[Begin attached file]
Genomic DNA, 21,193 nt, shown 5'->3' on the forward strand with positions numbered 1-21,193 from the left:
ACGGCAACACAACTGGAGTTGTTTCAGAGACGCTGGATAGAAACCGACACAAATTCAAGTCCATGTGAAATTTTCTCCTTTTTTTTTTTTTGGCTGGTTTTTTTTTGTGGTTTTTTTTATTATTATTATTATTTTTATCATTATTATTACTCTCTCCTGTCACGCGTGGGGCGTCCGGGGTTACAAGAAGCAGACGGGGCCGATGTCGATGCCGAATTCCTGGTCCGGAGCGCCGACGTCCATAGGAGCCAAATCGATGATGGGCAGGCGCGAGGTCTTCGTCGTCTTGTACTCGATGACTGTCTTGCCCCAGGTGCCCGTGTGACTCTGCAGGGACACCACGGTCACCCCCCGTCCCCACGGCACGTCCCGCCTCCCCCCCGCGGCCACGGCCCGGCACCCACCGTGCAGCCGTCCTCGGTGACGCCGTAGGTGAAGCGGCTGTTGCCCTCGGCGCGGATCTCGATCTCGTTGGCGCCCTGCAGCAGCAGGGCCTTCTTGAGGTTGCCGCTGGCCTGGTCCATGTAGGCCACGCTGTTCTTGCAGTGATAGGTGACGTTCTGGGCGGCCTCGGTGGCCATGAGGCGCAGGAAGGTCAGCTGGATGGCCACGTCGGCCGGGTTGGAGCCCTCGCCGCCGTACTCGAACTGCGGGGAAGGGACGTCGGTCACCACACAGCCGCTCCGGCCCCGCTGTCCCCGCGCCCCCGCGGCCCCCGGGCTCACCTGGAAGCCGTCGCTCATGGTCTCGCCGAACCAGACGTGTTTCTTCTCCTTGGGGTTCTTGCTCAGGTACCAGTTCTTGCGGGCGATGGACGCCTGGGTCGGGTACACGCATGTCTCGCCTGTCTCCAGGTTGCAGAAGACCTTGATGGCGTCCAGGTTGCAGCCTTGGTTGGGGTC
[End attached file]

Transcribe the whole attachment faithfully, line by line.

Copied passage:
Genomic DNA, 21,193 nt, shown 5'->3' on the forward strand with positions numbered 1-21,193 from the left:
ACGGCAACACAACTGGAGTTGTTTCAGAGACGCTGGATAGAAACCGACACAAATTCAAGTCCATGTGAAATTTTCTCCTTTTTTTTTTTTTGGCTGGTTTTTTTTTGTGGTTTTTTTTATTATTATTATTATTTTTATCATTATTATTACTCTCTCCTGTCACGCGTGGGGCGTCCGGGGTTACAAGAAGCAGACGGGGCCGATGTCGATGCCGAATTCCTGGTCCGGAGCGCCGACGTCCATAGGAGCCAAATCGATGATGGGCAGGCGCGAGGTCTTCGTCGTCTTGTACTCGATGACTGTCTTGCCCCAGGTGCCCGTGTGACTCTGCAGGGACACCACGGTCACCCCCCGTCCCCACGGCACGTCCCGCCTCCCCCCCGCGGCCACGGCCCGGCACCCACCGTGCAGCCGTCCTCGGTGACGCCGTAGGTGAAGCGGCTGTTGCCCTCGGCGCGGATCTCGATCTCGTTGGCGCCCTGCAGCAGCAGGGCCTTCTTGAGGTTGCCGCTGGCCTGGTCCATGTAGGCCACGCTGTTCTTGCAGTGATAGGTGACGTTCTGGGCGGCCTCGGTGGCCATGAGGCGCAGGAAGGTCAGCTGGATGGCCACGTCGGCCGGGTTGGAGCCCTCGCCGCCGTACTCGAACTGCGGGGAAGGGACGTCGGTCACCACACAGCCGCTCCGGCCCCGCTGTCCCCGCGCCCCCGCGGCCCCCGGGCTCACCTGGAAGCCGTCGCTCATGGTCTCGCCGAACCAGACGTGTTTCTTCTCCTTGGGGTTCTTGCTCAGGTACCAGTTCTTGCGGGCGATGGACGCCTGGGTCGGGTACACGCATGTCTCGCCTGTCTCCAGGTTGCAGAAGACCTTGATGGCGTCCAGGTTGCAGCCTTGGTTGGGGTC